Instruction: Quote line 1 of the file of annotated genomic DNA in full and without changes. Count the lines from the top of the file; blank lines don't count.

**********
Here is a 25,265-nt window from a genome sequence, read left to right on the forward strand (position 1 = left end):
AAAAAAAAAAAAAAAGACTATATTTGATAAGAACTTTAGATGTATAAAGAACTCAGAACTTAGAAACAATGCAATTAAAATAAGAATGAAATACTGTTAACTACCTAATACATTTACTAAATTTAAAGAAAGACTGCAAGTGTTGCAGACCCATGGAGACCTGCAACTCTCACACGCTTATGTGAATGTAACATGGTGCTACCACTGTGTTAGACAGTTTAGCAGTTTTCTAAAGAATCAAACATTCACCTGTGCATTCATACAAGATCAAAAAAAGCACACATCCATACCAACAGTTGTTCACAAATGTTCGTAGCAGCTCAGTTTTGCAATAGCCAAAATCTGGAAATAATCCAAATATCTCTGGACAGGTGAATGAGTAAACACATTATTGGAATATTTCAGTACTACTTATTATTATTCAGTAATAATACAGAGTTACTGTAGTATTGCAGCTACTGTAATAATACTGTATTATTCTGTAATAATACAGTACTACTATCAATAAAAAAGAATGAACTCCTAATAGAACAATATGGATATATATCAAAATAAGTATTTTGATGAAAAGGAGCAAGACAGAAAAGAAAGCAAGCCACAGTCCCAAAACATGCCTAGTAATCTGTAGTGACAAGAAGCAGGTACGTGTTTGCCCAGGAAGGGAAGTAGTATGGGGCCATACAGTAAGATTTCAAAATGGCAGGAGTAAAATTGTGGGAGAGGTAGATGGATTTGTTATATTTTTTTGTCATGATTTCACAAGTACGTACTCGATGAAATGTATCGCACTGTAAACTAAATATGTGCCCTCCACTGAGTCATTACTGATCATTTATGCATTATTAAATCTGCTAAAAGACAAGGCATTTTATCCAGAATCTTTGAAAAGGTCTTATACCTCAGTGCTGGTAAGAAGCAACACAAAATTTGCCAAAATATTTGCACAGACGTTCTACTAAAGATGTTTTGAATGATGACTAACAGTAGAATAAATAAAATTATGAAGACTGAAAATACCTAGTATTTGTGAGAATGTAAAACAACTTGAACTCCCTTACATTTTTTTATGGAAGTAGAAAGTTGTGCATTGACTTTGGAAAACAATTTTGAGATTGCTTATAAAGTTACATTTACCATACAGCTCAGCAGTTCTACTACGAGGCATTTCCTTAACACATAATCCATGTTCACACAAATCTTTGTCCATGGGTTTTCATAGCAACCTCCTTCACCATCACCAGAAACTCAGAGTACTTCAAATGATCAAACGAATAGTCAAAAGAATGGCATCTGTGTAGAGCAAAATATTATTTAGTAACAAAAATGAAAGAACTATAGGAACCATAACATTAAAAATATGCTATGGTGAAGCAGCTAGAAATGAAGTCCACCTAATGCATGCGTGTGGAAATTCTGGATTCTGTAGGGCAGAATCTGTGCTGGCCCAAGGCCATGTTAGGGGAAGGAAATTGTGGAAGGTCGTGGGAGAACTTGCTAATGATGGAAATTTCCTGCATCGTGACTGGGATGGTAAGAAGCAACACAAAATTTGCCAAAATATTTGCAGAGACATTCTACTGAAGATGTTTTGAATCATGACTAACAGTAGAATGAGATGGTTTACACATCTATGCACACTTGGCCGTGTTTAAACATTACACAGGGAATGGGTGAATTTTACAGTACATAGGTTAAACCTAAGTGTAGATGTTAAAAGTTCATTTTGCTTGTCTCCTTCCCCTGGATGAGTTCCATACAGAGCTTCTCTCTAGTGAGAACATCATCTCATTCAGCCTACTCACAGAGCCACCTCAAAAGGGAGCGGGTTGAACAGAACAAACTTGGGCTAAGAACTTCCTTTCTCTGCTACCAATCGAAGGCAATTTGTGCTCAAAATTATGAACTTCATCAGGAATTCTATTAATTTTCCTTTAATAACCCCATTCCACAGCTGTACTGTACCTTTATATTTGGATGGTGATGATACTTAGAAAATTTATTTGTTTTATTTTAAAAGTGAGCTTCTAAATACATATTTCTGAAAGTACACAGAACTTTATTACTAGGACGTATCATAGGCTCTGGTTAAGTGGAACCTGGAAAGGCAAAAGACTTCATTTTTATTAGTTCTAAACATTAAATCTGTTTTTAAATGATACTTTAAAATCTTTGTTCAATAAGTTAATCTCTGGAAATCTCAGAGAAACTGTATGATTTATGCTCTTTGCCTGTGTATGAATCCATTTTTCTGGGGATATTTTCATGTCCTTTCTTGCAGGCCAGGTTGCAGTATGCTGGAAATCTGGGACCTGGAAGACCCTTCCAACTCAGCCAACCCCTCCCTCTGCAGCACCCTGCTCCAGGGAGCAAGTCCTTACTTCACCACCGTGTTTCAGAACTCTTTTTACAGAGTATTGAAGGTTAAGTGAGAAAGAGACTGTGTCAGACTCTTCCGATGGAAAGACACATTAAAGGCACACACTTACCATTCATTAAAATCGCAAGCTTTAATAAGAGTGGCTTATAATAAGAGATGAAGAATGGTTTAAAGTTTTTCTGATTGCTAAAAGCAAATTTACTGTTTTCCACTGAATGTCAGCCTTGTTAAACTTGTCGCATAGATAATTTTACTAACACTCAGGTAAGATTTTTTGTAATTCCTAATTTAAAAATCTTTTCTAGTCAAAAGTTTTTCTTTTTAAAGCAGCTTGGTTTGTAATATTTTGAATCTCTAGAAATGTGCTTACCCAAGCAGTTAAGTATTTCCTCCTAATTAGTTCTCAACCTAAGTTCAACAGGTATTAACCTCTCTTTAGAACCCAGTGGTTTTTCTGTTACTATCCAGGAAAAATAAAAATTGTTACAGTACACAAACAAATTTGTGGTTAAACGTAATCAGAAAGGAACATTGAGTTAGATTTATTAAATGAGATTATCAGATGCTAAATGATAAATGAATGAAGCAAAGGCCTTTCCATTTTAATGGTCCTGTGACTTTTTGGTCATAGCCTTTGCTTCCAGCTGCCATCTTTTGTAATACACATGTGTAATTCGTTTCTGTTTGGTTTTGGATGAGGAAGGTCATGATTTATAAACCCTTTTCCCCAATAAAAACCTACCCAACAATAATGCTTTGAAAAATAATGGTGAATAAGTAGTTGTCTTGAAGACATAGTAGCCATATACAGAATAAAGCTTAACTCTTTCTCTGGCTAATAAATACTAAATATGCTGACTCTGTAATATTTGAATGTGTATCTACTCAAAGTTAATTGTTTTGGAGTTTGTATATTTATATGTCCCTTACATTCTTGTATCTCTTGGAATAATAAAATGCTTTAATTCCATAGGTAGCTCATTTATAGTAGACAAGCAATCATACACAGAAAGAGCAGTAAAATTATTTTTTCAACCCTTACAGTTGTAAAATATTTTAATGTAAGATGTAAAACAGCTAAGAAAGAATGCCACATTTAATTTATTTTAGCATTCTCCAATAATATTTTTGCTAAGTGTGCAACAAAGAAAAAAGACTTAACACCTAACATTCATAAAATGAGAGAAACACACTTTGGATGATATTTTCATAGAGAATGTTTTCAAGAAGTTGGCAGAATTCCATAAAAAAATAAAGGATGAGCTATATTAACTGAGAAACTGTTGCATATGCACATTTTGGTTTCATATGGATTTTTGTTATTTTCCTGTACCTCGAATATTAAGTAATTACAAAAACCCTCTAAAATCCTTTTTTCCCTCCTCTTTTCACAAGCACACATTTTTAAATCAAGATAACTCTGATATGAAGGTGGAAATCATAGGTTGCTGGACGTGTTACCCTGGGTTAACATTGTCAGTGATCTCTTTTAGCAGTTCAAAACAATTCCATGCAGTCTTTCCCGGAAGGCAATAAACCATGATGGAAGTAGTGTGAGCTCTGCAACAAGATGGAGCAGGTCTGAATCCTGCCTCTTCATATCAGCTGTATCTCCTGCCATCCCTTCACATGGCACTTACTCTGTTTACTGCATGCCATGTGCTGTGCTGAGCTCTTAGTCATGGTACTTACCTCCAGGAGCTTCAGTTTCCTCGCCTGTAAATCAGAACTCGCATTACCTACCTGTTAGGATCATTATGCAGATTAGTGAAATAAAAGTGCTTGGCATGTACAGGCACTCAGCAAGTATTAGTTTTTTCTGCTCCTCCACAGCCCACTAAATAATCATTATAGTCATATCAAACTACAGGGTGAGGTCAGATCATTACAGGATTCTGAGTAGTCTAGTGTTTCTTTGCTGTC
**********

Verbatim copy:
Here is a 25,265-nt window from a genome sequence, read left to right on the forward strand (position 1 = left end):